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Local Nonprofit Rebrands to Rose Rock Habitat for Humanity

The nonprofit that was once Cleveland County Habitat for Humanity announced a name change Friday to Rose Rock Habitat for Humanity, a title leaders say will allow the organization to grow without limits in coming years.

Habitat for Humanity and community leadership hosted a ribbon cutting Friday at the Habitat Restore to mark the occasion, celebrating the start of a new era for the nearly-30-year-old local chapter.

The organization has rebranded completely online; its Facebook page notes it serves families in south central Oklahoma.

Rose Rock Habitat President and CEO Randy Gardner said the new moniker is just the latest name update for the organization, which was initially founded as Norman Habitat for Humanity. That name changed to Cleveland County Habitat in 2012 as the nonprofit expanded its mission beyond Norman’s borders, and the new name will allow for similar growth.

Gardner said census data and community conversations have made it clear that Rose Rock Habitat’s services are needed beyond the organization’s current service area.

“We know there’s a greater need out there that’s not being served. It’s ironic — some of those places are closer to where we’re at right now than the farthest corners of our county, and it’s a shame that we’re not trying to reach out there and serve them,” he said.

Leadership picked the rose rock to represent the nonprofit because of its unique relationship to the region and its geographic significance. If Habitat makes other significant changes in the future, the new name isn’t tied to city or county boundaries and can stay consistent, Gardner said.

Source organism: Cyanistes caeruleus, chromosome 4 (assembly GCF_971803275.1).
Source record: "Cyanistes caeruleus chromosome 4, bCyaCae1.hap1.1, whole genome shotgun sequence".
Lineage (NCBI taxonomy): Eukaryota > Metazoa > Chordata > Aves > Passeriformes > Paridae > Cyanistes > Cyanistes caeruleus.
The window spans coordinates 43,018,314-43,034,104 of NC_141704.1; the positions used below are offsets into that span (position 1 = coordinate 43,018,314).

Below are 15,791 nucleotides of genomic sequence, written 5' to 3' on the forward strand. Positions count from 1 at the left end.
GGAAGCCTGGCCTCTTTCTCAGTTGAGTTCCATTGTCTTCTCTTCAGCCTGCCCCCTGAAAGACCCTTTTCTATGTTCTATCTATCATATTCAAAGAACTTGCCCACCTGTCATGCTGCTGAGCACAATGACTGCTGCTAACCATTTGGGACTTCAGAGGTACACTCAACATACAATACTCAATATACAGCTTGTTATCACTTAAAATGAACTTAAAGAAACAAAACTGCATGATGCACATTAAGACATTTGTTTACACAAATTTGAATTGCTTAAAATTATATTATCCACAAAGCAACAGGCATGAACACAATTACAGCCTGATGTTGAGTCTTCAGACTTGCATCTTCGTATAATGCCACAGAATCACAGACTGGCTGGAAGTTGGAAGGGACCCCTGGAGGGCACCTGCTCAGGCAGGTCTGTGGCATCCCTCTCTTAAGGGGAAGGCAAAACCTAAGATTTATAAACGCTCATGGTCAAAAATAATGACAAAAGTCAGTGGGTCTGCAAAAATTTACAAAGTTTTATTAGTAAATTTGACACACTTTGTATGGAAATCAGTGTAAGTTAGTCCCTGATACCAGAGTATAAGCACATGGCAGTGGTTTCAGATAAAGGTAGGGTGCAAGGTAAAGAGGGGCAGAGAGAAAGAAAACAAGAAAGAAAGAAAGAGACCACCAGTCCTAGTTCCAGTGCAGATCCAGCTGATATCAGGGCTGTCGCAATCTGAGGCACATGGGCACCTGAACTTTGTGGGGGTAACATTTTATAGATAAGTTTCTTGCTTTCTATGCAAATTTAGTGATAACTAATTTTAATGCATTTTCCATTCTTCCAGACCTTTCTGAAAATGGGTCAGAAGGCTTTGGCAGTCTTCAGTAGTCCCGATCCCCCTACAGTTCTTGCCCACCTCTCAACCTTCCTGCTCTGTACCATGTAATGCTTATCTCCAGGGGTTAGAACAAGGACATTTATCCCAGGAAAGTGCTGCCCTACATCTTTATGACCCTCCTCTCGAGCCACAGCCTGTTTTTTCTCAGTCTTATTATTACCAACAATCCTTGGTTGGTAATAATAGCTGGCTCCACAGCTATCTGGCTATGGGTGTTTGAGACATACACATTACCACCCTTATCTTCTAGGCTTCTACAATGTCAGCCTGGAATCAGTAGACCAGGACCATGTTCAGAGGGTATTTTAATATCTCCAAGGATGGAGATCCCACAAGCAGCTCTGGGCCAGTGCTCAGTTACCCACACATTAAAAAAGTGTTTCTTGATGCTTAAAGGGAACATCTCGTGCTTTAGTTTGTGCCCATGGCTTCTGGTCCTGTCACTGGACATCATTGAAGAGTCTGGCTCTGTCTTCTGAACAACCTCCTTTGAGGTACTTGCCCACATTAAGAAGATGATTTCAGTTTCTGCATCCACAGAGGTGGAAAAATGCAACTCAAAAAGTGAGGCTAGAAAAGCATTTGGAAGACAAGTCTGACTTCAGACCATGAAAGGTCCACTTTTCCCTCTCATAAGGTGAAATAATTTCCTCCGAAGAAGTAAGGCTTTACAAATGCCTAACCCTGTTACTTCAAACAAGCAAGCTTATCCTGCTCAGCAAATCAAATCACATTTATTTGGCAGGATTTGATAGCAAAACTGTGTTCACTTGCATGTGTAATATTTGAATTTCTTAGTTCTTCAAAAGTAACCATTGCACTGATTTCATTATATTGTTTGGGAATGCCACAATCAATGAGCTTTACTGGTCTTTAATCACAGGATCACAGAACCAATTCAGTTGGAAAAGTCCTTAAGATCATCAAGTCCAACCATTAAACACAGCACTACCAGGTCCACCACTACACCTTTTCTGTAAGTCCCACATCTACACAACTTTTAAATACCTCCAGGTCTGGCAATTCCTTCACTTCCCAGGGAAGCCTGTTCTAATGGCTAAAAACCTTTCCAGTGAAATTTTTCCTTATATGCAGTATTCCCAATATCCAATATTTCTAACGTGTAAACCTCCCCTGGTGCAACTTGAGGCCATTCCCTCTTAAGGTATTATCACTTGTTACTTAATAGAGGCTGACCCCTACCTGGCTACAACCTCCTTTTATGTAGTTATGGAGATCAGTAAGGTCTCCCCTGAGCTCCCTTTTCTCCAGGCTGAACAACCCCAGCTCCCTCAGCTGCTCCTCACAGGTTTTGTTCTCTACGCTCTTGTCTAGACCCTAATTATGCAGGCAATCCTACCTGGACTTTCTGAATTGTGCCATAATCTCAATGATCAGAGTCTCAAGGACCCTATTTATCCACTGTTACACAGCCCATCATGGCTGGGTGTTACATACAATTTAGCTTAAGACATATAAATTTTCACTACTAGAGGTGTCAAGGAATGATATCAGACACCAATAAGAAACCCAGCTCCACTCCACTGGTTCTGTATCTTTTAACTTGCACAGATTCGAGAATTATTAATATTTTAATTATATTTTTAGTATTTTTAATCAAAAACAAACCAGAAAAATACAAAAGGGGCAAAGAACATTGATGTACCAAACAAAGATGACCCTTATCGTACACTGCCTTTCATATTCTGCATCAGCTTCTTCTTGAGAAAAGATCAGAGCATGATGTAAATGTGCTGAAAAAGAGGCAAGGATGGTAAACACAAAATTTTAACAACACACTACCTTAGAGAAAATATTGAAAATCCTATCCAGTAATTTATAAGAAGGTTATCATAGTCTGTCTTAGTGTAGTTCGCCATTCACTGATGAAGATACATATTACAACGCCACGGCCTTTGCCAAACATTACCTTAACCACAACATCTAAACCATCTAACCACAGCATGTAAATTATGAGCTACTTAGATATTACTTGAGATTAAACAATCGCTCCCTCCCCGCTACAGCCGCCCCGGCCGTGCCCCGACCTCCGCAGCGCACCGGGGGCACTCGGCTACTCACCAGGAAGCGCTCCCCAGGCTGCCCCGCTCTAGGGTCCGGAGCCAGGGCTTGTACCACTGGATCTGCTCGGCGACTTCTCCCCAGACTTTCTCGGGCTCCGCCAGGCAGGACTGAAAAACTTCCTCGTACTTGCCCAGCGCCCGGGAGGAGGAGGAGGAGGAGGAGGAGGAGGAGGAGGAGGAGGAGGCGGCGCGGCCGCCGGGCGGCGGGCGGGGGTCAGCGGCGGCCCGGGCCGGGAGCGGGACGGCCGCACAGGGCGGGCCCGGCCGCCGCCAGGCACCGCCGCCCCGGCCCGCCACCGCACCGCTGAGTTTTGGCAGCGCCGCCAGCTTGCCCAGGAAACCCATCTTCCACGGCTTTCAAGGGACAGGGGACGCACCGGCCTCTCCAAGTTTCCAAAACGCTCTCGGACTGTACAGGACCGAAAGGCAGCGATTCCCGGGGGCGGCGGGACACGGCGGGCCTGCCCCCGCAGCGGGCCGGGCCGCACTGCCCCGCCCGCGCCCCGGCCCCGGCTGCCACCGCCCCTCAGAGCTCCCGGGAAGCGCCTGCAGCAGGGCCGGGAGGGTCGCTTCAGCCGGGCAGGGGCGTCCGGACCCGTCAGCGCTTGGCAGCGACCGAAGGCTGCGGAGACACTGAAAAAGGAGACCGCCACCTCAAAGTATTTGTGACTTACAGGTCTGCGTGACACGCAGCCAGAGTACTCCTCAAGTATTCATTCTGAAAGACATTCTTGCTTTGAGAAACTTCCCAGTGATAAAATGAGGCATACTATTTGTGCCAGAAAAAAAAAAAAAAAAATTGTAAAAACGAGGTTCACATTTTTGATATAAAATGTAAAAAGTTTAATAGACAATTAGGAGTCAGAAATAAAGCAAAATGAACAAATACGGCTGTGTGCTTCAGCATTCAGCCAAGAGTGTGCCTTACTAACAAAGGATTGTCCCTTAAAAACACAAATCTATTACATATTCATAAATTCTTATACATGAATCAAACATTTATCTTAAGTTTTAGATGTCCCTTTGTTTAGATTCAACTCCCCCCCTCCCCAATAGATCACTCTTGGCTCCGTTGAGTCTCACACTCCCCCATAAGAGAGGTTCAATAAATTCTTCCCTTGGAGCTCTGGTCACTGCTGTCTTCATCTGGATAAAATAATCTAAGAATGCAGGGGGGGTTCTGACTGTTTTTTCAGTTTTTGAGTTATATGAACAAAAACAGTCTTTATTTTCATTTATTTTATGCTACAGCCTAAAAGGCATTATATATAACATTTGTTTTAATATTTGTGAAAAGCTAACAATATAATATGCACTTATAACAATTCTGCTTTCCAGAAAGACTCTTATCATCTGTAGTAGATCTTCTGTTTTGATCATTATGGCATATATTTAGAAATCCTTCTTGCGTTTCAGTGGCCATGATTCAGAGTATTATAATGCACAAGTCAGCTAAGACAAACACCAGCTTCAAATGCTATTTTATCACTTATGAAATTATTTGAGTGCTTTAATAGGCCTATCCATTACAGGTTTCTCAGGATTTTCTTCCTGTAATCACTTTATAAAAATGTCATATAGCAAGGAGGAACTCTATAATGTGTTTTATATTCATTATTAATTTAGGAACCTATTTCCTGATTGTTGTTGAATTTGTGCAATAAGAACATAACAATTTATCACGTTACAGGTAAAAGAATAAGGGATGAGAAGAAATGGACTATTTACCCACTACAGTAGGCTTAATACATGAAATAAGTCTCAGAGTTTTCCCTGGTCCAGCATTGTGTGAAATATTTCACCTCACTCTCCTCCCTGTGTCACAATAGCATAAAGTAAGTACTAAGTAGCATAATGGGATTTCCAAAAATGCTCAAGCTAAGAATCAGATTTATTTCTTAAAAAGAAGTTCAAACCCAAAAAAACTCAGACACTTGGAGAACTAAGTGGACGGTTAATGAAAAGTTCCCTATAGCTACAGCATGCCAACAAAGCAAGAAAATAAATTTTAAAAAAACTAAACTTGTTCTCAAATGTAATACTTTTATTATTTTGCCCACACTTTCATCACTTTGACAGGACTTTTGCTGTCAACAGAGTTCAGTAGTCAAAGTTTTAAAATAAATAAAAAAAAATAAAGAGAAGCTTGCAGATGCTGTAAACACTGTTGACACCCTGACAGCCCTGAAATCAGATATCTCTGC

“It’s important to the region, but it’s also the state rock, so now I could grow multiple counties and that name will stick,” he said. “We just wanted to be able to stick with our roots but still grow past our county borders.”

Habitat — which builds affordable housing for families but also constructs wheelchair ramps, repairs homes, trains clients in financial literacy and more — relies on its Restore for much of its funding. Gardner told The Transcript last week that while Rose Rock Habitat currently builds about three houses a year, they plan to increase that to five houses annually over the next few years and, eventually, 10 to 20 houses houses a year.

While the nonprofit has some longer-term goals, there also are expansion opportunities waiting Rose Rock Habitat right now.

“We actually already own property in Shawnee, for example, so we want to go over and build there,” Gardner said. “So I’m going to talk to the community leadership there, some of the churches there, and we’re trying to build a large community support system there that are anxious to have us come in and help them. So, why wouldn’t we want to be there? They need our services, we want to be there, so let’s make it happen.”

The organization always needs volunteer support and resources but also needs community members to spread awareness and support for the services Habitat offers, Gardner said.

Scott Martin, president and CEO of Norman’s Chamber of Commerce, said Habitat has always played an essential role in the Norman community and beyond, and the community is pleased to support their work. Habitat helps Oklahomans realize “a huge part of the American dream” by making homeownership a possibility for everyone, he said.

“I can’t speak to other Habitats across the country, but in Norman and in Cleveland County and beyond now, we have an exceptional Habitat, so we’re really thrilled to celebrate today,” Martin said.

This article is written by Emma Keith, who is the editor of The Transcript, where she covers Norman Public Schools and the University of Oklahoma. Reach her at [email protected] or at @emma_ckeith. The original article is available here.

habitat for humanity rose rock
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